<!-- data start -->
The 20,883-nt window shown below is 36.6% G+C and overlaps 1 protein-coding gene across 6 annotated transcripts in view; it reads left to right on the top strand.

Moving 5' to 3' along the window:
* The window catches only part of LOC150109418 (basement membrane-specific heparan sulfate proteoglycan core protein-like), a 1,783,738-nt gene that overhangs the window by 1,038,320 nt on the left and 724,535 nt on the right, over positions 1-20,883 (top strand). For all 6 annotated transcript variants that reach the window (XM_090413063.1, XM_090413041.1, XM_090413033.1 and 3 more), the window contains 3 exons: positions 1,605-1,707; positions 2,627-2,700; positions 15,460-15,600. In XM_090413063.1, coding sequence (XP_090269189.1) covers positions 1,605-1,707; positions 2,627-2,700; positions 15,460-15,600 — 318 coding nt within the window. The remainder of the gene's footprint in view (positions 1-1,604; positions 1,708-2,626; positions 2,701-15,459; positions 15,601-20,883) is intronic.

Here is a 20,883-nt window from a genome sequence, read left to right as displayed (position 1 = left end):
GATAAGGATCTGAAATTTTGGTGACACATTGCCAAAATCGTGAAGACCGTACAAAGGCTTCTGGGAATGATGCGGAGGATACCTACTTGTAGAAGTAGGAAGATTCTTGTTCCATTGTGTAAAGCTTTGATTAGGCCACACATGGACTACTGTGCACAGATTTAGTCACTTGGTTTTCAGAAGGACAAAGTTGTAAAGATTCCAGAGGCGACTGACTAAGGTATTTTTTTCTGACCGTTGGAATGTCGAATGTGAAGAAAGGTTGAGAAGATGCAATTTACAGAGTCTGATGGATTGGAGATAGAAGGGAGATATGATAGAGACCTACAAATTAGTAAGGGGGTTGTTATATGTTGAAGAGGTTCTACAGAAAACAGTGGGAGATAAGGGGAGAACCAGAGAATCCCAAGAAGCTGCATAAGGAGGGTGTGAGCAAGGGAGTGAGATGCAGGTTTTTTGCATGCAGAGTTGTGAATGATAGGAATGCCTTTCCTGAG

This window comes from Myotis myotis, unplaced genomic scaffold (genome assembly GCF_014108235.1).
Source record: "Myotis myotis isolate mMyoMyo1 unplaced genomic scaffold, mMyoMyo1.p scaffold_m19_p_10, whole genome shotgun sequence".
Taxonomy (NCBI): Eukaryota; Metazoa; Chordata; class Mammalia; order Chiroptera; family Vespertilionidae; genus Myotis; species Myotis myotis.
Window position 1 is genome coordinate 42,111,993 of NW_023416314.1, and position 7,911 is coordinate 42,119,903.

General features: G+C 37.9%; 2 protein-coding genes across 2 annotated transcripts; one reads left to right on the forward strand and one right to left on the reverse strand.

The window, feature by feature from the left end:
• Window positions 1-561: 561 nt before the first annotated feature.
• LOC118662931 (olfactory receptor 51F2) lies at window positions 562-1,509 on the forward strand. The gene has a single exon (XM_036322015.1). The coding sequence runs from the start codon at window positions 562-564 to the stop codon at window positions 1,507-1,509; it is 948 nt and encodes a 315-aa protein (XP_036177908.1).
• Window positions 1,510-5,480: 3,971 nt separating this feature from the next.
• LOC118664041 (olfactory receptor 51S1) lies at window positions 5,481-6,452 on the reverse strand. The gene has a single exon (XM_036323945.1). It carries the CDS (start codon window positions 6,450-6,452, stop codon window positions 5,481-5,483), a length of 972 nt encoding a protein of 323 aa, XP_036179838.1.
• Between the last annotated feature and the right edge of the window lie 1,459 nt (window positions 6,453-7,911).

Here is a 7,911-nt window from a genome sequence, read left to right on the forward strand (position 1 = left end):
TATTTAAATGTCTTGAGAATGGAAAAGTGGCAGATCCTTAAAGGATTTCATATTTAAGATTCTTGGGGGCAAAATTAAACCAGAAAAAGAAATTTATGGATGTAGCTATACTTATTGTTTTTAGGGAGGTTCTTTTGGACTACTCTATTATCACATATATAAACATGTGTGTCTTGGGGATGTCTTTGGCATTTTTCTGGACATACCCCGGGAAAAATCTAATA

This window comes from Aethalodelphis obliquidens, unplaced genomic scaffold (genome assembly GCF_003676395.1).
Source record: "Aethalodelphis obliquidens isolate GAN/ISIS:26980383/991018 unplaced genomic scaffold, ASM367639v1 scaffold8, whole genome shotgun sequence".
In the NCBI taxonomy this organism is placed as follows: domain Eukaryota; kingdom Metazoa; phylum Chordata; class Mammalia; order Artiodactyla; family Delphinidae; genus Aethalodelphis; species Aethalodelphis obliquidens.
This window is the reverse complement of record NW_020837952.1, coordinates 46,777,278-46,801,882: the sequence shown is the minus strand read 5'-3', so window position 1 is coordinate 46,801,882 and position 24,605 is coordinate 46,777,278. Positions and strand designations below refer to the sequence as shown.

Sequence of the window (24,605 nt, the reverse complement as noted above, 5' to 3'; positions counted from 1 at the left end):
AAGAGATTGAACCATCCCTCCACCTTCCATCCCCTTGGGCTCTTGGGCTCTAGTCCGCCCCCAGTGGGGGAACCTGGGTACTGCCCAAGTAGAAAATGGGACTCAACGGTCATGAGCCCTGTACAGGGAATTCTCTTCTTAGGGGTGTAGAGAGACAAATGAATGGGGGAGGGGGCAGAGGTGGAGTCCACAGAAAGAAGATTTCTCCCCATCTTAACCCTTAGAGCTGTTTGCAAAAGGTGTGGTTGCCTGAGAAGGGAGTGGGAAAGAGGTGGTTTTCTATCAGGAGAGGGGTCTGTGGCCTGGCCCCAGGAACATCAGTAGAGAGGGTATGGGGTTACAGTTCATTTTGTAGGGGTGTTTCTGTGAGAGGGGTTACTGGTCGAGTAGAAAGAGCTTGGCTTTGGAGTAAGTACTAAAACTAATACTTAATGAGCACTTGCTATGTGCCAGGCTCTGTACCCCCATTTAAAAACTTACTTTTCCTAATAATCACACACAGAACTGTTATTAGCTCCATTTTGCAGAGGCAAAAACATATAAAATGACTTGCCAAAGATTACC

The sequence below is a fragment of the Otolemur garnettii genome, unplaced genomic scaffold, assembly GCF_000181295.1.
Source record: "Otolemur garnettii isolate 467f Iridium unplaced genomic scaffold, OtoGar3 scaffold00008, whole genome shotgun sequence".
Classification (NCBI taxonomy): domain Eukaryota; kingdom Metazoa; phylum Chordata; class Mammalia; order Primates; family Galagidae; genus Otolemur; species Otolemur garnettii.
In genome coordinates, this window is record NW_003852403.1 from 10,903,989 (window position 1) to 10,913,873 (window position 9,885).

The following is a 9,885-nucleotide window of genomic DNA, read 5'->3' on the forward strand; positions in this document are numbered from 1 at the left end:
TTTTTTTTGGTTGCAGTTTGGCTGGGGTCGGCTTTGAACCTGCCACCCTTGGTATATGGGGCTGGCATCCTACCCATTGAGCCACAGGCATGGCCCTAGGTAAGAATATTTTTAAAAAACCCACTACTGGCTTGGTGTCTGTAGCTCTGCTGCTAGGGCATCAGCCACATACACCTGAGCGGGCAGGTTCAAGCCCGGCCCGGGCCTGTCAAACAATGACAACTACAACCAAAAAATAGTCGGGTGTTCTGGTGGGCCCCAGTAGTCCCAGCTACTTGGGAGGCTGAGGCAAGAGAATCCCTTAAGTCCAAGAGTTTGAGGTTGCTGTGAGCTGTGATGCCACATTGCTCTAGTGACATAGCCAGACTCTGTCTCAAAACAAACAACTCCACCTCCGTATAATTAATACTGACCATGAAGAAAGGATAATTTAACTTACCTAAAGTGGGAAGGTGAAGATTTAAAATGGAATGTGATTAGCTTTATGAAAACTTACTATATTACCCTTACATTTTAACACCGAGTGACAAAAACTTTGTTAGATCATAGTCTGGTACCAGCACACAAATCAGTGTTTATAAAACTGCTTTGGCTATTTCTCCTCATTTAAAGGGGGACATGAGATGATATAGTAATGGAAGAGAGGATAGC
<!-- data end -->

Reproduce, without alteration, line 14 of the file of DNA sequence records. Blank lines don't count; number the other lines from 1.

• Window positions 1,510-5,480: 3,971 nt separating this feature from the next.